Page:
The Nordic Africa Institute

Josiah Tungamirai

ZANU/ZANLA—Political Commissar Former Air Marshal

The interview was held by Carl Fredrik Hallencreutz in Harare on 7 June 1996.

Carl Fredrik Hallencreutz: In your strategic role in the armed liberation struggle, when did you first come across the Nordic countries?

Josiah Tungamirai: The first time that I heard that Sweden was helping us was in 1971, during our training at the Mgagao camp in Tanzania. At that time, we were only recruits and we did not know much about where the liberation movement was getting its support from, with the exception of the OAU Liberation Committee, which, I think, then was the basic supplier of ammunition and humanitarian aid.

Later on, as we went on with our training and political education—adopting a socialist ideology—we were told by our instructors that the people who supported us were from the East, but also from some European countries. When we asked how we could get support from the capitalist countries, we were told that there were some progressive people in these countries who saw our struggle as a just cause and that they were there to help us from a humanitarian point of view. From the East we got training grounds, ammunition, military uniforms and all the military hardware. At times they also gave us some humanitarian assistance, but—as I said—we were told that it mostly came from progressive people within the capitalist countries. For example, the Americans gave us some clothing and from Britain we also got some clothing. However, the bulk of our clothes, food and transport came from the Nordic countries, especially from Denmark, Norway and Sweden.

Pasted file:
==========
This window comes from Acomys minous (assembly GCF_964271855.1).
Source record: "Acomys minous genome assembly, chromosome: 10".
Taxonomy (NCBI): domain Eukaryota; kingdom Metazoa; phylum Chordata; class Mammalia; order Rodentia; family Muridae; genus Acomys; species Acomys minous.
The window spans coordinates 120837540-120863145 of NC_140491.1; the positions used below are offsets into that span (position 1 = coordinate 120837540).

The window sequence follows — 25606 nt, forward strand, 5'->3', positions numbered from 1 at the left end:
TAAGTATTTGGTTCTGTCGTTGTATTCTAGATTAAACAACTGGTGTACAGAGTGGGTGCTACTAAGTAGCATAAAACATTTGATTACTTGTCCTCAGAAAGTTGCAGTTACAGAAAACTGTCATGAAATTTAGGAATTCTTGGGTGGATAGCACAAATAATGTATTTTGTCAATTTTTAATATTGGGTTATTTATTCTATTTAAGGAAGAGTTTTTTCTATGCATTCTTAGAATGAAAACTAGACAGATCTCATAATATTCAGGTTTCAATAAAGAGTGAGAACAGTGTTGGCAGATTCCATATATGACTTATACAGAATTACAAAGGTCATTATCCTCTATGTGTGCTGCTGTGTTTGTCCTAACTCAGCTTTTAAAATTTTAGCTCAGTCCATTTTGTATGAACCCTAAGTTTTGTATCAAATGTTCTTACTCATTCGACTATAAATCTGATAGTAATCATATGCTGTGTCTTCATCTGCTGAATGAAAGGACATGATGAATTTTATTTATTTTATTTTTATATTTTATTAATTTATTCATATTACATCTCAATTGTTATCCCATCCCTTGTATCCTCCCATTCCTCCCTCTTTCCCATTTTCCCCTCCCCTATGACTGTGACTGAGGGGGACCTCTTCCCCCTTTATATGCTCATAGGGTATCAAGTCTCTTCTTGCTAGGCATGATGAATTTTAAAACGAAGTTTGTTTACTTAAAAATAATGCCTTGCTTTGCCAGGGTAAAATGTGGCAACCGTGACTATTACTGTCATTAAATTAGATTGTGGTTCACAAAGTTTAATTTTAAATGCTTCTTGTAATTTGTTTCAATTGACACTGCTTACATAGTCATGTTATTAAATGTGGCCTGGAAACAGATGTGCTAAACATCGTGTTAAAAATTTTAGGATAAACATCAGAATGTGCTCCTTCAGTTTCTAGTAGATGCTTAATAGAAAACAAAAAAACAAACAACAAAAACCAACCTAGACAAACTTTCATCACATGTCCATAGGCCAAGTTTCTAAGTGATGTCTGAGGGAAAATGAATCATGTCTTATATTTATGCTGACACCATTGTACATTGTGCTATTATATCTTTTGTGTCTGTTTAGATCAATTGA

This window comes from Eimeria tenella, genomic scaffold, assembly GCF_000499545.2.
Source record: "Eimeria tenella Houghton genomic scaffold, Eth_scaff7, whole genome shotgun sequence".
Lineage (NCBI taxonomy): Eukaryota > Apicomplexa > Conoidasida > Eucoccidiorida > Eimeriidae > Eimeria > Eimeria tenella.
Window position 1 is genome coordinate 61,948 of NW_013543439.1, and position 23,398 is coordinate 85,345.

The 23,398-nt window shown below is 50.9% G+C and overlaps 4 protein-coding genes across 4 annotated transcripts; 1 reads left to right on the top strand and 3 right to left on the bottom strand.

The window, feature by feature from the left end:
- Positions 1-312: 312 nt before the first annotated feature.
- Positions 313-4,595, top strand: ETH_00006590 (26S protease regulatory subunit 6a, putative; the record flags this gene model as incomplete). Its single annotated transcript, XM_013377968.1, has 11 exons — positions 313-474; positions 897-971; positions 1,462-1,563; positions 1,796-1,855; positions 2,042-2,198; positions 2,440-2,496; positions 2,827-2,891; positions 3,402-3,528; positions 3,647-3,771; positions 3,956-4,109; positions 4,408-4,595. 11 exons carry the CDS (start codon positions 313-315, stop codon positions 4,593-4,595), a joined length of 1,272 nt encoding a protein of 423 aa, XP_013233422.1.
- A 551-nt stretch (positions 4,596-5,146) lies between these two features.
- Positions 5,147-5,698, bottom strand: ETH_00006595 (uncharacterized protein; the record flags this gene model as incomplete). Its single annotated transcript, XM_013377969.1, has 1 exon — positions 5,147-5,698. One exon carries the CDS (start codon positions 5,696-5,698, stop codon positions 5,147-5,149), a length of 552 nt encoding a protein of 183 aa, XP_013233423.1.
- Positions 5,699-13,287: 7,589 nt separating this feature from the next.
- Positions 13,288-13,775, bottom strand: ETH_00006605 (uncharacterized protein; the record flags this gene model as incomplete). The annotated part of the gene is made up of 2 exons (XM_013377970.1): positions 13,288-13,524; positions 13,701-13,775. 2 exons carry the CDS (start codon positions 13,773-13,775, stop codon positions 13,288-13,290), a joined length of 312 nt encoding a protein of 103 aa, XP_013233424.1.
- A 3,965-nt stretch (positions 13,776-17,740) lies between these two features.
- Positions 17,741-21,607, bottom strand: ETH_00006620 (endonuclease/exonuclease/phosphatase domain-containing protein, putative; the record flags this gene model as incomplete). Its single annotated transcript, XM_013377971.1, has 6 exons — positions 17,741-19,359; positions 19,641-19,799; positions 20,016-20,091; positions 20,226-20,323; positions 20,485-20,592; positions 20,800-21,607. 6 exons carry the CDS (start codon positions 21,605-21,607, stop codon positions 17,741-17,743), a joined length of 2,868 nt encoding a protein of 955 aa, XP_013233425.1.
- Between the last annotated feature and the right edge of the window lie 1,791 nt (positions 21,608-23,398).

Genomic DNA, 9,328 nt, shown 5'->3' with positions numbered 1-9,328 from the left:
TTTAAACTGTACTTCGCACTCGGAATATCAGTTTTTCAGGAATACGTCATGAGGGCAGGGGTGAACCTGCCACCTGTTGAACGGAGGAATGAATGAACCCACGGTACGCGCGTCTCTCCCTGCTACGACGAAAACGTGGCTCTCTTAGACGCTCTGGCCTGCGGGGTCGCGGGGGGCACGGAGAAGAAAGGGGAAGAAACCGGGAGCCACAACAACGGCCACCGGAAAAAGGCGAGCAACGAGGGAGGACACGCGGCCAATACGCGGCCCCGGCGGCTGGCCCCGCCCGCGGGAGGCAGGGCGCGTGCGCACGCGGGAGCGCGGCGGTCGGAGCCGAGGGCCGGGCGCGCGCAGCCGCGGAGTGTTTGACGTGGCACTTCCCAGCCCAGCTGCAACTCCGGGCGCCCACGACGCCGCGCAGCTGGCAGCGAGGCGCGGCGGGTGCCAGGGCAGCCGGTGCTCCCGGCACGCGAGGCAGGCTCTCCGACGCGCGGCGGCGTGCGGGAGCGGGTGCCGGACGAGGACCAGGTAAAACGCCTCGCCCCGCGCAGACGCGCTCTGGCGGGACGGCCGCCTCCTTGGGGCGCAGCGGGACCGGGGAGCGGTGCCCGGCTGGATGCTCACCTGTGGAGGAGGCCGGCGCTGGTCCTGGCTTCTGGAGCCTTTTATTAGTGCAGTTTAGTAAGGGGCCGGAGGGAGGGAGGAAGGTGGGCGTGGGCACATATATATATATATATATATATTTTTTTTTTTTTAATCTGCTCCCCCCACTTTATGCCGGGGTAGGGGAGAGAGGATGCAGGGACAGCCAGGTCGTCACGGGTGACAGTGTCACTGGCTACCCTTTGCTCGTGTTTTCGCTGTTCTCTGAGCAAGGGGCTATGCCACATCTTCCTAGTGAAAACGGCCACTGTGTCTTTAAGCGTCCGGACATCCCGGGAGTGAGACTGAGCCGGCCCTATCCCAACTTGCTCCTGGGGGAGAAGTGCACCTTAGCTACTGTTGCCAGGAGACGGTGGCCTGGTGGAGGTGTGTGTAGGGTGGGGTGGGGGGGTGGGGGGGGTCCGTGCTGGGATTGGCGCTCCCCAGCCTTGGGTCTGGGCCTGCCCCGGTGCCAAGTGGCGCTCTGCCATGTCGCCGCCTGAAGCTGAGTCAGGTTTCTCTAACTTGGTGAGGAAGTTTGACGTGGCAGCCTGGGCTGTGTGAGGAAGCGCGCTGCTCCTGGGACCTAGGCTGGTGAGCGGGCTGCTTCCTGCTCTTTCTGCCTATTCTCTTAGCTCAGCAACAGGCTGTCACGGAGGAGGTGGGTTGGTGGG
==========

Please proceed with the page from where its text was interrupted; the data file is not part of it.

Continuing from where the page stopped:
Carl Fredrik Hallencreutz: Before you came to Tanzania, did you have any contacts with or information about the Nordic countries?

Josiah Tungamira: No. I come from the Masvingo area, but, unfortunately, I did not know much about the outside world. From 1965—after UDI— Rhodesia was closed by sanctions and we had very little literature about what was happening outside our borders. Even radio communication and news media were very restricted, so I did not know much about the Nordic countries. Of course, I knew from geography classes in school that there was a Denmark, a Norway and a Sweden, but not much about them.

Carl Fredrik Hallencreutz: You did not have any contacts with the Swedish missions in Mberengwa?

Josiah Tungamira: No. In my district the missionaries were from the Dutch Reformed Church and the Roman Catholic Church. The Catholics were mostly Bethlehem Fathers from Switzerland and Germany.

Carl Fredrik Hallencreutz: In your view, what was the motive behind the Nordic support to the liberation struggle?

Josiah Tungamira: I think that they just saw the Zimbabweans as being oppressed. I did not detect anything strange. They did not teach us their ideology and they did not tell us how good Sweden was, how good Denmark was or how good Norway was. They were simply there to give assistance to refugees from an oppressive country. That is how I very clearly understood it. That was different from our Eastern friends. They put in the guns and the ammunition and helped us with our uniforms, which was very important and vital for the liberation struggle, but besides that they also taught us their ideology. You could see that it was because of the Cold War. They had had no chance in the past—during the colonial days—to colonize us, but there was now a chance to do that by helping us with the liberation struggle.